21 and over

Students' thoughts on the new minimum smoking age

Many were left with mixed opinions after the minimum age to purchase tobacco products was raised from 18 to 21 years of age on Dec. 20, 2019.

Local gas stations in Big Rapids said they have noticed a change in the number of cigarettes they have sold, but so far haven’t had to turn many away. Those who are now considered underage are informed about the ban.

Ferris sports communication junior Blake Patterson thinks the ban is a bad idea.

“I know a lot of people between the ages of 18 and 21 who are already very addicted to nicotine and taking that away immediately is just going to cause more problems,” Patterson said. “Personally, I just feel like it’s stupid and pointless because there’s many ways for people to get nicotine. Similar to how people still get alcohol despite being underage.”

Not everyone sees it the same way, though. Ferris pre-optometry sophomore Thomas Hursey held the opposite opinion from Patterson.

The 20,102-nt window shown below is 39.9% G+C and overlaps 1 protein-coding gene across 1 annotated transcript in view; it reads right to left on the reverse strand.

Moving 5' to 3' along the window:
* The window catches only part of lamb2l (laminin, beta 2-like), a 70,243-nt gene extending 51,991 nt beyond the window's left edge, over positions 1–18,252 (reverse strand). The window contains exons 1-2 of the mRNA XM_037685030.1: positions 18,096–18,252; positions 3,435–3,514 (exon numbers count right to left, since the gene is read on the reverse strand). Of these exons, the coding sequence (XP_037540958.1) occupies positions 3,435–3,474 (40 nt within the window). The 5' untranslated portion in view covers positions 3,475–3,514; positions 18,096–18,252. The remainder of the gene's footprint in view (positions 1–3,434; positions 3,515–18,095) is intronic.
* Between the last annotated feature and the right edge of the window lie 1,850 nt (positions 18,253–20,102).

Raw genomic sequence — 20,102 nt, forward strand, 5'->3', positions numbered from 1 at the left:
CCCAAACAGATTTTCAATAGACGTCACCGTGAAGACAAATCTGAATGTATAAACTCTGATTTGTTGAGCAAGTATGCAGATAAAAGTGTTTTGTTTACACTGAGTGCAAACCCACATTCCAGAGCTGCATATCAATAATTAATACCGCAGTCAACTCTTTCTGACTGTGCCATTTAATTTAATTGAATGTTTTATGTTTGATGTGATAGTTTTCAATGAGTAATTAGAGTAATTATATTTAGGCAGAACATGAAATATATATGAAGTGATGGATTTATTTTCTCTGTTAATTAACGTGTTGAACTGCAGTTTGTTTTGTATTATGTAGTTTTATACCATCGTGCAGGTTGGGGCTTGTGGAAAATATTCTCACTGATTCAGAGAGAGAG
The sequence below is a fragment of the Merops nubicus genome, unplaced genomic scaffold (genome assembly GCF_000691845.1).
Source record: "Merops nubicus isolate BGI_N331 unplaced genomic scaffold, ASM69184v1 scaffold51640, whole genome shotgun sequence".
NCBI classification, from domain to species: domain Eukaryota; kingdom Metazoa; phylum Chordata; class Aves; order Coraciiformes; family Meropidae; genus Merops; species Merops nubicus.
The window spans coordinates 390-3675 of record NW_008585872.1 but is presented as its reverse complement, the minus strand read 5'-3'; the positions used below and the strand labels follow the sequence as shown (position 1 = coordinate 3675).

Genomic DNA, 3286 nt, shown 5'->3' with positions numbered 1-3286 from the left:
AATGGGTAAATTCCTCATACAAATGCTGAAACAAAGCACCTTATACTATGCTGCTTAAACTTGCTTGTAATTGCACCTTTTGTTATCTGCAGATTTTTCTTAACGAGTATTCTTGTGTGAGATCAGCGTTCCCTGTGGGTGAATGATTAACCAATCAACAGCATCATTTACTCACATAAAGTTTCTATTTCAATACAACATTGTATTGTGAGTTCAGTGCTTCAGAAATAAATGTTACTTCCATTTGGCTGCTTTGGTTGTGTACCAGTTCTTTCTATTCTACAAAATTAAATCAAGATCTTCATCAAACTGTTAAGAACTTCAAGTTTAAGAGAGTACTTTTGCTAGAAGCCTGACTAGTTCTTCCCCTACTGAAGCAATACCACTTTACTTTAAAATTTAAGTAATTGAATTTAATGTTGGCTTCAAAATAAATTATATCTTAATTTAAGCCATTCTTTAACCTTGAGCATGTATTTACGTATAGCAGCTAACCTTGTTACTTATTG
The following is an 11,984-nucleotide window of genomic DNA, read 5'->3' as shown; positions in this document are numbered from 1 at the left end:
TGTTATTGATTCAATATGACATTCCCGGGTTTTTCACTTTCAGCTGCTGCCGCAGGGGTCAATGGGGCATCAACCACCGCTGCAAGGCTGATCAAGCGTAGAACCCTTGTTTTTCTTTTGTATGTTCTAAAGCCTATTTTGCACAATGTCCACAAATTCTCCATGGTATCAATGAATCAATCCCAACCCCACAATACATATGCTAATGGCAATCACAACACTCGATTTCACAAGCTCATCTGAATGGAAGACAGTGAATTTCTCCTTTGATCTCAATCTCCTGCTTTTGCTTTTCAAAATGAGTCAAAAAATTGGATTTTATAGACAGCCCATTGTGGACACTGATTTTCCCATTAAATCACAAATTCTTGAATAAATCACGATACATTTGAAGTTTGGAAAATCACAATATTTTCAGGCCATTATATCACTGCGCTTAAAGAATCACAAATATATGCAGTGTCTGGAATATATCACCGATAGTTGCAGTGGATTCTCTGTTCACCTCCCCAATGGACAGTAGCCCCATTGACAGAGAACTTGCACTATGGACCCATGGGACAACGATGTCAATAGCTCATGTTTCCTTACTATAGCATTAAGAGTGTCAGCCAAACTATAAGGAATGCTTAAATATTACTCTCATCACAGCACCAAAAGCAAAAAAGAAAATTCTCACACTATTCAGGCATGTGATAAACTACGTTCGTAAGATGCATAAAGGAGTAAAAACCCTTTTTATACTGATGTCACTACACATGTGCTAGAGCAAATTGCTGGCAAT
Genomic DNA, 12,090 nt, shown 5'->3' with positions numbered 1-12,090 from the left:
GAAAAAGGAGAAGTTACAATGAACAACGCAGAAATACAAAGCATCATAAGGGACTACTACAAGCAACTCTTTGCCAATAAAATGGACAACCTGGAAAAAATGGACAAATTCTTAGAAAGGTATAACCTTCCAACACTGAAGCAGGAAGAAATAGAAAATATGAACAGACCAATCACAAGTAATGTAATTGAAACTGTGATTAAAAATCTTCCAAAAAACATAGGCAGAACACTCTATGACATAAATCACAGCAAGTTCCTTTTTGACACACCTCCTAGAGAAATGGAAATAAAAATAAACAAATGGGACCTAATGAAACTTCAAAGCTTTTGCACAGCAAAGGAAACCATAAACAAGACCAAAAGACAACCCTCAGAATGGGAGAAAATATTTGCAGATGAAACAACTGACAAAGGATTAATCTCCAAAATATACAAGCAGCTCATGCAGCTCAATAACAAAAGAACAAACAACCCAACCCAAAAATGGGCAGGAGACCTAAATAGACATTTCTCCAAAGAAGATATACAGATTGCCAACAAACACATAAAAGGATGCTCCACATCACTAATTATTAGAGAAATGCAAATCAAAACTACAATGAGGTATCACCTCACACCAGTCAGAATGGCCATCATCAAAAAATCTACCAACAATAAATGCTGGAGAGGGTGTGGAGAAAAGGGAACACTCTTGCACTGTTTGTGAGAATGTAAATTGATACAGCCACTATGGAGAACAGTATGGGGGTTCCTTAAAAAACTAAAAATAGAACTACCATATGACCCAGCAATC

“I think overall, it’s going to be effective in the long run,” Hursey said. “You’re a little more responsible at the age of 21 then you are at the age of 18, so typically you’re more conscious of the decisions that you make especially because it can have such a detrimental harm to your future and affect your health in the long run.”

Hursey, however, did agree that making it illegal right away can make it tough for those already addicted to nicotine products.

“To stop an addiction, you need to take slow steps,” Hursey said. “It’s not necessarily something that you can start right away, but I think that there are a lot of alternatives to smoking so I think they can take steps without buying cigarettes.”

Many are hopeful that raising the age to buy tobacco will help lower the amount of those addicted.